Three years ago when I was asked to help launch ACE as Executive Director, we were on the doorstep of a new administration, one determined to design the first real comprehensive policy that would put America on a more sustainable energy path. DC based environmental organizations were poised to pass comprehensive environmental education standards, and congress was considering federal climate change legislation. There was an optimistic air in Washington.
Fast-forward three and a half years – there is no energy legislation and there are no formal national standards. Despite valiant efforts and considerable investment, progress has been slow. The majority of media coverage continues to focus on political party divides and debates over what should be taught in schools, and the environment ranks last in our priorities.
If you’ve read the latest news, you might have noticed that climate science has replaced evolutionary biology as the debate of the day. Unfortunately, high schools are emerging as the next battleground for attacking consensus climate science. Recently, four states have introduced legislation that would require teaching climate skepticism in schools, and two states have introduced resolutions to deny the existence of climate change.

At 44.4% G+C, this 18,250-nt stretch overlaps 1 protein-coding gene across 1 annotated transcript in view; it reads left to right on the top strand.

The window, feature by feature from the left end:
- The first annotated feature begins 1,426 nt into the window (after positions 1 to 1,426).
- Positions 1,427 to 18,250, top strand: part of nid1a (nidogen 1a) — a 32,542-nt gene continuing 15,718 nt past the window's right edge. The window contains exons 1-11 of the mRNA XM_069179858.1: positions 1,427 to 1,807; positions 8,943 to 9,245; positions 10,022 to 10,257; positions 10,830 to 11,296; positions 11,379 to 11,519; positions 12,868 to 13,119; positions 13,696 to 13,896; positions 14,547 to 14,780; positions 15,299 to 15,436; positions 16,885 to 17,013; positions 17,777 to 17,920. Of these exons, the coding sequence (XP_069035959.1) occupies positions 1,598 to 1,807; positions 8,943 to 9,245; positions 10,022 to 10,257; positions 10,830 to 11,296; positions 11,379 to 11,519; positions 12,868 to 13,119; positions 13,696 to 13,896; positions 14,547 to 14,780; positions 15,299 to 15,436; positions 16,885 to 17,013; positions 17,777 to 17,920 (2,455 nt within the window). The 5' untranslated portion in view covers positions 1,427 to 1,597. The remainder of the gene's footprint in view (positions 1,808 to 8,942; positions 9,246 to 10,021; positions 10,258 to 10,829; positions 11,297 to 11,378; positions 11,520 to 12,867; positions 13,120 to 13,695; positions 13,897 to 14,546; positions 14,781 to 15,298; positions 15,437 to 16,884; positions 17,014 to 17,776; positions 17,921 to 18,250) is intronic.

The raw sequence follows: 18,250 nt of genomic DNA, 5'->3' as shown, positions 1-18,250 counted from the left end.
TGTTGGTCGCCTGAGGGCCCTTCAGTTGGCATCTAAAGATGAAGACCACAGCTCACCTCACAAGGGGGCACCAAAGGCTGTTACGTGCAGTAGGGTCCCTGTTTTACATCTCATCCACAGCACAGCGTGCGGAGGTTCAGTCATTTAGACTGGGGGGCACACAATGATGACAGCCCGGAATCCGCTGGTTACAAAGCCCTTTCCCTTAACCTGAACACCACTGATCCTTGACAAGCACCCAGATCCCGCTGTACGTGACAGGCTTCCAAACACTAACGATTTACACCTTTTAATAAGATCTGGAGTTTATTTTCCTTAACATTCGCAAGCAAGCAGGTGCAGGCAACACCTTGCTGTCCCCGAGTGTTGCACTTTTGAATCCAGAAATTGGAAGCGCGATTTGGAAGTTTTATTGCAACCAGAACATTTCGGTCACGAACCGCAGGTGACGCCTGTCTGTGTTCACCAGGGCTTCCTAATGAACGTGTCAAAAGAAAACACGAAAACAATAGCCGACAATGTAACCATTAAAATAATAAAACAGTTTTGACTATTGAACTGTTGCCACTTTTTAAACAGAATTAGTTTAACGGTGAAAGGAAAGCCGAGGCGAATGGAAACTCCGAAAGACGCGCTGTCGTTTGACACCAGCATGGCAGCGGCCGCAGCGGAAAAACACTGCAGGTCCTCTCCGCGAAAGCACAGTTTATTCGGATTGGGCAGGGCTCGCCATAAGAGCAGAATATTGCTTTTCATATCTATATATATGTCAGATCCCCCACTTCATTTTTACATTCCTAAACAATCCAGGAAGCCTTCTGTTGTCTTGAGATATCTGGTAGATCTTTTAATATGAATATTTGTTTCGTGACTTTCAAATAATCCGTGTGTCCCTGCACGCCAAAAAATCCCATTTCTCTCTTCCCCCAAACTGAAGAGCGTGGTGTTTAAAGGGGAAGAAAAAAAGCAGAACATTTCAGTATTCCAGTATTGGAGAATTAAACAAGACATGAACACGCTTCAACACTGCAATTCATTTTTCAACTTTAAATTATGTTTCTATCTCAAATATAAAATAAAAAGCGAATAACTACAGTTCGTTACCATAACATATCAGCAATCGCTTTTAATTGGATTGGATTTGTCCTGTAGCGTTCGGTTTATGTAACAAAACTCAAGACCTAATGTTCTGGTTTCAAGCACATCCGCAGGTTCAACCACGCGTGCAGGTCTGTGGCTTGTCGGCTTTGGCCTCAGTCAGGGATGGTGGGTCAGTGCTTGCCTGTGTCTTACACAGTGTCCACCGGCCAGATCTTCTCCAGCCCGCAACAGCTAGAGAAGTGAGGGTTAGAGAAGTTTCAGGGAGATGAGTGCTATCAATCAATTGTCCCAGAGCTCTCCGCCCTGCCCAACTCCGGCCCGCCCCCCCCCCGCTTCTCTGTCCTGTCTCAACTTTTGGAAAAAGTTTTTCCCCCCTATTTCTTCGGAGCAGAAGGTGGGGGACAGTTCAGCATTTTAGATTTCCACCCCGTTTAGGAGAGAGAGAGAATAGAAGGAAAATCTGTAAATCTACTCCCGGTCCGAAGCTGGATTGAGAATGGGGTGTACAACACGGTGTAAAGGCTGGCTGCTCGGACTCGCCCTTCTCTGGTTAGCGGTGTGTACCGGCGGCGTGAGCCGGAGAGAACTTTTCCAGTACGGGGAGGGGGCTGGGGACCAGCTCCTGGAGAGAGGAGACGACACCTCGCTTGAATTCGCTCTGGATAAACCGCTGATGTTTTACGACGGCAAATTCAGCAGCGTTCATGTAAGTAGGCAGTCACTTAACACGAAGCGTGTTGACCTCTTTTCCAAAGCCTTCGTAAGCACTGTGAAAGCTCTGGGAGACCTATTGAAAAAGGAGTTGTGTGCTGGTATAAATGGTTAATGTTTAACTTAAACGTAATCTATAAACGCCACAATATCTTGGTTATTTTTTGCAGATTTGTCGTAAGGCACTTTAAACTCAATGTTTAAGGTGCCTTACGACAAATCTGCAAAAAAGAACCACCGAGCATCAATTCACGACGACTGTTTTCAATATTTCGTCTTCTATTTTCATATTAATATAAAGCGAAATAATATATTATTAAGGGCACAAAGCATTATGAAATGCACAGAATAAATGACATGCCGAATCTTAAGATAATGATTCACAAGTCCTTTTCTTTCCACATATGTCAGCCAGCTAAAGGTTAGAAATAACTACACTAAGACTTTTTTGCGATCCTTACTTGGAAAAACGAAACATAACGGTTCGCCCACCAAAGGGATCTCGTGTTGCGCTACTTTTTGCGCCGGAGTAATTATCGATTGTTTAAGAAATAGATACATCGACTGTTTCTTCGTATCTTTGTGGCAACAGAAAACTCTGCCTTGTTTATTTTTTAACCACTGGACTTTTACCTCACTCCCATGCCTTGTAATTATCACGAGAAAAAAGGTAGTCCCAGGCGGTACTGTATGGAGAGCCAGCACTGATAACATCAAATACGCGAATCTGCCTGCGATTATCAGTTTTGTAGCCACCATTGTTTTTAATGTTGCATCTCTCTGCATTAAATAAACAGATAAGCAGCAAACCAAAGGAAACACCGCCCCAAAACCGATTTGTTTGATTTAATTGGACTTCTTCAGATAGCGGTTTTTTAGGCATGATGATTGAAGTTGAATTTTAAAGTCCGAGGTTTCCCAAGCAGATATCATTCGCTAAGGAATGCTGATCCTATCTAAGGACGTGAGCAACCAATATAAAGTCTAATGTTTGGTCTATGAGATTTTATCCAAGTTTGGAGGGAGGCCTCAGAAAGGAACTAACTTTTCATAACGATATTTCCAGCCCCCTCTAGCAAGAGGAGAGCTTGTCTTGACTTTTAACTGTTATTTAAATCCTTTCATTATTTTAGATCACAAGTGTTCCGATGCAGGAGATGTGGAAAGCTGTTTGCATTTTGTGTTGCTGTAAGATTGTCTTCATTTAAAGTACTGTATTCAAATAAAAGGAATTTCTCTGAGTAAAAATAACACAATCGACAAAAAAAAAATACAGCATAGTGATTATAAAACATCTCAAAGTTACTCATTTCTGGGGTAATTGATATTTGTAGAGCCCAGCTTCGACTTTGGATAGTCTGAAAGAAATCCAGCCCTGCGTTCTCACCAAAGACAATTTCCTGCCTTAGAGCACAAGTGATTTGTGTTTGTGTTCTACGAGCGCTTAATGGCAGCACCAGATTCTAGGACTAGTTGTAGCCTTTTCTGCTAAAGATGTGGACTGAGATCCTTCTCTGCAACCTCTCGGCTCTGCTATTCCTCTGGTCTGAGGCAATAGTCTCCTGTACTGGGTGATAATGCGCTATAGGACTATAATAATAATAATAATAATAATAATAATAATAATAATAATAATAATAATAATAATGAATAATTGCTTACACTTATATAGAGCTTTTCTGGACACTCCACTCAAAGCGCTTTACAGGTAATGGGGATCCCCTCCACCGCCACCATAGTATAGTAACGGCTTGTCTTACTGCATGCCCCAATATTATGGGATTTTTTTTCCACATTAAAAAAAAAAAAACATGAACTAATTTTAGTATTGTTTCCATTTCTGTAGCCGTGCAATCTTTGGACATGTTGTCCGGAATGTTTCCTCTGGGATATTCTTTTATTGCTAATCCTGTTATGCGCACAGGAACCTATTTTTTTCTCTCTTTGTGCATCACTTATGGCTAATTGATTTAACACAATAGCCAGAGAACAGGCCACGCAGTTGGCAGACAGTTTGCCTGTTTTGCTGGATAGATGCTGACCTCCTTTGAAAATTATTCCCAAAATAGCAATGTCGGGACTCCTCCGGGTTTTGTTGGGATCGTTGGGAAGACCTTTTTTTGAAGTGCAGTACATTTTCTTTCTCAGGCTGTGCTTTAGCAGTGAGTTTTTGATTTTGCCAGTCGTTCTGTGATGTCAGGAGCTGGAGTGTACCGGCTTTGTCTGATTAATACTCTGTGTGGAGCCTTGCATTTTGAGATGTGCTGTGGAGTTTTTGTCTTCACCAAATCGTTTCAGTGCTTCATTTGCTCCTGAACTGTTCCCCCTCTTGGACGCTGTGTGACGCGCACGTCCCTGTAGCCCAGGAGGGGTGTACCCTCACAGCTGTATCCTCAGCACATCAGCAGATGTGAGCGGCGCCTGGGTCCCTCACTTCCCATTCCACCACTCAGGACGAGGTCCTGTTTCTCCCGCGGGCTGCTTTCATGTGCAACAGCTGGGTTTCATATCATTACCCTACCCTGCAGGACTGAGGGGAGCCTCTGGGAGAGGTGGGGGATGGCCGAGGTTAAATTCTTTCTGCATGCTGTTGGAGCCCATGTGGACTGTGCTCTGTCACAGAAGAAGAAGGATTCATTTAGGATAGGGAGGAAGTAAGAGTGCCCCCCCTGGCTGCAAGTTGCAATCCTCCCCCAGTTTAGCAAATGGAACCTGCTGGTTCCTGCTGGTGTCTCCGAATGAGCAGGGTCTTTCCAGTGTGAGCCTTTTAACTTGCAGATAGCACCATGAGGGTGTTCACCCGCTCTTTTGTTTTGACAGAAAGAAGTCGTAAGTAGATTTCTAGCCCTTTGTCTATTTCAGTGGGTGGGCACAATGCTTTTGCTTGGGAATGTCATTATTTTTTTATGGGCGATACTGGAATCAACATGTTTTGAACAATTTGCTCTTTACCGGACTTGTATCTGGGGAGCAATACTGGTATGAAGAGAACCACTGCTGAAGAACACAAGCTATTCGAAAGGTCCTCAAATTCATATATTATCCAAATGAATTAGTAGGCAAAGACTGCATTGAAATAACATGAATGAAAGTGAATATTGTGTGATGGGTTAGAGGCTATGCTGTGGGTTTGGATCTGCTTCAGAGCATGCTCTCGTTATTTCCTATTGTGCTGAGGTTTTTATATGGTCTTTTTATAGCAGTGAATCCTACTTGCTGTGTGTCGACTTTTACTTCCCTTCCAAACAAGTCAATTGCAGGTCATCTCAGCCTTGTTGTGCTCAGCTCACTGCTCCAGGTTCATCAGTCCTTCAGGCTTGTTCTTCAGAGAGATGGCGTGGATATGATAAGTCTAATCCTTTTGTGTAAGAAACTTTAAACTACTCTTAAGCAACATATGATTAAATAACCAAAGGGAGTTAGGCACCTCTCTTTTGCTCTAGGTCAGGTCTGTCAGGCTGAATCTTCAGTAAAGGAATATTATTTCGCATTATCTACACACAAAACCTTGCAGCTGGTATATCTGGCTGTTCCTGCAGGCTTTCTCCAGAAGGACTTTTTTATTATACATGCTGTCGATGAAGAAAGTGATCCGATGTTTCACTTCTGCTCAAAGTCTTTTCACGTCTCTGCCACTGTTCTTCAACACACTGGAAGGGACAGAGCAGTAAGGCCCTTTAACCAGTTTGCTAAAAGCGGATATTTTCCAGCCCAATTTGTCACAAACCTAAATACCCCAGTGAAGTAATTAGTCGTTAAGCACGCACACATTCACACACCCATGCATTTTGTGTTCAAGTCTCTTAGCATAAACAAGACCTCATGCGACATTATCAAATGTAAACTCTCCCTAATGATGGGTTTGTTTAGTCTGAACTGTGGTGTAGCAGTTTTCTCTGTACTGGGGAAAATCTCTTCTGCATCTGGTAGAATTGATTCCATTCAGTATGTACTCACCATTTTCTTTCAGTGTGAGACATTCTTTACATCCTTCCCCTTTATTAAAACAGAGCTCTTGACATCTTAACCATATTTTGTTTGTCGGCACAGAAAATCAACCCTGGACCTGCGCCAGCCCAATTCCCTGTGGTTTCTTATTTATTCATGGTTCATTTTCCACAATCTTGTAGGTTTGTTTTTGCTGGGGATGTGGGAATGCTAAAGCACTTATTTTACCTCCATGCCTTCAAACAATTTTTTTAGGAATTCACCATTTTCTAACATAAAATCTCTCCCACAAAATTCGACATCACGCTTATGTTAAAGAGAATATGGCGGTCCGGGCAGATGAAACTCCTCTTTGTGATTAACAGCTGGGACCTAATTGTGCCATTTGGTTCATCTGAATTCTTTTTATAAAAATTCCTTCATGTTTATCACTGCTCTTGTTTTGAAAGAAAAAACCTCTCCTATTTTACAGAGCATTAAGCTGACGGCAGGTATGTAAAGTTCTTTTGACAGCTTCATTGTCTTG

ACE restores my optimism despite the fray. ACE has made tangible progress bringing climate education into America’s classrooms. We’ve educated 1.2 million students through our award-winning programs and we’ve activated hundreds of thousands of youth to reduce their carbon impact in their personal lives, schools, communities, and civic lives. ACE is committed to results, and we’re on track to scale these achievements.
In this issue, you’ll learn how well ACE works. We are constantly looking at ways to best engage our constituency. With new partnerships with NOAA’s Climate Program and Surfrider Foundation, ACE is creating a series of short educational animations that explore the impact of climate change on our world’s oceans. Through a partnership with National Center for Science Education, we are developing more resources to support and connect teachers to the science behind climate change. With new hires in Kansas, Texas, North Carolina, and Nevada we are now bringing our programs to new and critical states.
My wife and I have three young children under the age of seven. My hope is that climate science will be learned in the classroom, not from the media as a divisive political issue. I want their experience to be about discovery, where people’s energy is no longer subsumed in the debate, but guided by the consensus science. I want their education to nurture the limitless potential of their ideas and innovation, and for this to be the minimum standard for all American students. I believe their generation will have the courage to take on this issue and lead us toward a more sustainable future, but first they need to be taught the science and be provided the opportunity to take part in the solution.
Until then, ACE will continue to educate, inspire, and activate our country’s emerging leaders. An often-used moniker at ACE is, ‘We Got This’, but we need your support to stay the course.